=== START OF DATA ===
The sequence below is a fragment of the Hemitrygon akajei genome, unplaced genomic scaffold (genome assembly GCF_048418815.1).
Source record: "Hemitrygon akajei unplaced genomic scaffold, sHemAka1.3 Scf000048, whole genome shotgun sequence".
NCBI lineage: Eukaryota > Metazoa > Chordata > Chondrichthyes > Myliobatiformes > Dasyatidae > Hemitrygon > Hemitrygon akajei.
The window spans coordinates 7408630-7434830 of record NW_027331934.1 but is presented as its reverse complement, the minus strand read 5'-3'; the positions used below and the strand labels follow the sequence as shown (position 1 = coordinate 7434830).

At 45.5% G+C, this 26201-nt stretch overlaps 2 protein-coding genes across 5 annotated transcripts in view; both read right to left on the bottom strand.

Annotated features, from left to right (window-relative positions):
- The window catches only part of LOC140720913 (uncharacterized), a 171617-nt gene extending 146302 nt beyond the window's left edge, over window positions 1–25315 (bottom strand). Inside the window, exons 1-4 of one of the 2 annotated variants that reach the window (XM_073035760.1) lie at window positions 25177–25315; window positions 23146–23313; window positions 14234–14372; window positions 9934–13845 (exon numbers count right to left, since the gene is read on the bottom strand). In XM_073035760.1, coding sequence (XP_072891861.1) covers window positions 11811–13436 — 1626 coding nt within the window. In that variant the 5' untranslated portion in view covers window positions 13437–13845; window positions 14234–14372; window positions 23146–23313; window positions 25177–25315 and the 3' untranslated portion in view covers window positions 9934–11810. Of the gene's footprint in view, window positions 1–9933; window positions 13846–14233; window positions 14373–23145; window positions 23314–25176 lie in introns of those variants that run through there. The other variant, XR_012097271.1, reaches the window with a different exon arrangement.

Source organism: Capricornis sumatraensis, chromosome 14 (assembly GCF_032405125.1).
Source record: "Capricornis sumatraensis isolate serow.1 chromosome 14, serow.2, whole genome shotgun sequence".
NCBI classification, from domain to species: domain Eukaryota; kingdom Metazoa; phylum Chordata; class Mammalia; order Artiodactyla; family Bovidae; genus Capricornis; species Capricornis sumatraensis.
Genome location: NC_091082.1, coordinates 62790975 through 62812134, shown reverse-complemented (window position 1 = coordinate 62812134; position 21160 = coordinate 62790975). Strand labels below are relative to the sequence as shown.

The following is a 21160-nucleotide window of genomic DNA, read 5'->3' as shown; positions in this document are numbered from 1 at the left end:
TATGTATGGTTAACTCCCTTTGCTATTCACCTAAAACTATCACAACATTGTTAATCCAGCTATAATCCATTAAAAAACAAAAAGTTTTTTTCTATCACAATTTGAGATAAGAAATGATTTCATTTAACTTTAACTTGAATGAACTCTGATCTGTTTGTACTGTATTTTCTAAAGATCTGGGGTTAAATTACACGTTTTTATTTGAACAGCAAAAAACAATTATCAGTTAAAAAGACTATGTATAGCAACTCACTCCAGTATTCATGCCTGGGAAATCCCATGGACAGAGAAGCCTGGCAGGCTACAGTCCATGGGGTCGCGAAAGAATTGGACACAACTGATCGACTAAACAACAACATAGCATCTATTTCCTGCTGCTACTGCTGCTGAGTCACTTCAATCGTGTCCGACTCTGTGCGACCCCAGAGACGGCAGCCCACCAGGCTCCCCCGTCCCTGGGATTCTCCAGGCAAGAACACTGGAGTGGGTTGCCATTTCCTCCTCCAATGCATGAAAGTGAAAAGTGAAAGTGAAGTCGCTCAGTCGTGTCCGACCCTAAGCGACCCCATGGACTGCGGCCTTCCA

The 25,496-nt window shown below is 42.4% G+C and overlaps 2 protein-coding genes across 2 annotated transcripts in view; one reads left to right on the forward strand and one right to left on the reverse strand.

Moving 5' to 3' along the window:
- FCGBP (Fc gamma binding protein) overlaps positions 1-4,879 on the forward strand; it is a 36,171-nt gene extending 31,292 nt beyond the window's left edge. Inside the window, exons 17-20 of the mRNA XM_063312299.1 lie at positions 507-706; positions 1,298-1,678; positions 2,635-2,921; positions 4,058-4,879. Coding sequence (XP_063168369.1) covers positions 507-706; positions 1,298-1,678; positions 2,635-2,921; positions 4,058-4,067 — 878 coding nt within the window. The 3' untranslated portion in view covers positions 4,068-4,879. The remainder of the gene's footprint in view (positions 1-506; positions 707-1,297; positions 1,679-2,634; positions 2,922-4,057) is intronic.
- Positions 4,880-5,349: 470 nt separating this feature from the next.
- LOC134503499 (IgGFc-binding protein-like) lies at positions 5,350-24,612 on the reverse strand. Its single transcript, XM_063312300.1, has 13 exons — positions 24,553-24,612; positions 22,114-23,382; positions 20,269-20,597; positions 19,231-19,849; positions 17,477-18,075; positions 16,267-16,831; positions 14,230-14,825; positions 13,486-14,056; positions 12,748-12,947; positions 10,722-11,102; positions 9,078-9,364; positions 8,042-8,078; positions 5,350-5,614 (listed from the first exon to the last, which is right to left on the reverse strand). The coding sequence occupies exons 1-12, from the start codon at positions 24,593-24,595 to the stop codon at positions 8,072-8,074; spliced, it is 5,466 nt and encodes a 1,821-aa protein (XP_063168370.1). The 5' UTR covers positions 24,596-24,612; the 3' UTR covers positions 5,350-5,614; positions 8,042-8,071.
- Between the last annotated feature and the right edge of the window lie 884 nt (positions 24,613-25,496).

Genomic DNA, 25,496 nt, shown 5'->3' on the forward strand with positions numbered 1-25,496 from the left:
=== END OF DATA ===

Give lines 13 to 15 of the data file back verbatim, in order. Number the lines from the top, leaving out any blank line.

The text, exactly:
TATGTATGGTTAACTCCCTTTGCTATTCACCTAAAACTATCACAACATTGTTAATCCAGCTATAATCCATTAAAAAACAAAAAGTTTTTTTCTATCACAATTTGAGATAAGAAATGATTTCATTTAACTTTAACTTGAATGAACTCTGATCTGTTTGTACTGTATTTTCTAAAGATCTGGGGTTAAATTACACGTTTTTATTTGAACAGCAAAAAACAATTATCAGTTAAAAAGACTATGTATAGCAACTCACTCCAGTATTCATGCCTGGGAAATCCCATGGACAGAGAAGCCTGGCAGGCTACAGTCCATGGGGTCGCGAAAGAATTGGACACAACTGATCGACTAAACAACAACATAGCATCTATTTCCTGCTGCTACTGCTGCTGAGTCACTTCAATCGTGTCCGACTCTGTGCGACCCCAGAGACGGCAGCCCACCAGGCTCCCCCGTCCCTGGGATTCTCCAGGCAAGAACACTGGAGTGGGTTGCCATTTCCTCCTCCAATGCATGAAAGTGAAAAGTGAAAGTGAAGTCGCTCAGTCGTGTCCGACCCTAAGCGACCCCATGGACTGCGGCCTTCCA

The 25,496-nt window shown below is 42.4% G+C and overlaps 2 protein-coding genes across 2 annotated transcripts in view; one reads left to right on the forward strand and one right to left on the reverse strand.

Moving 5' to 3' along the window: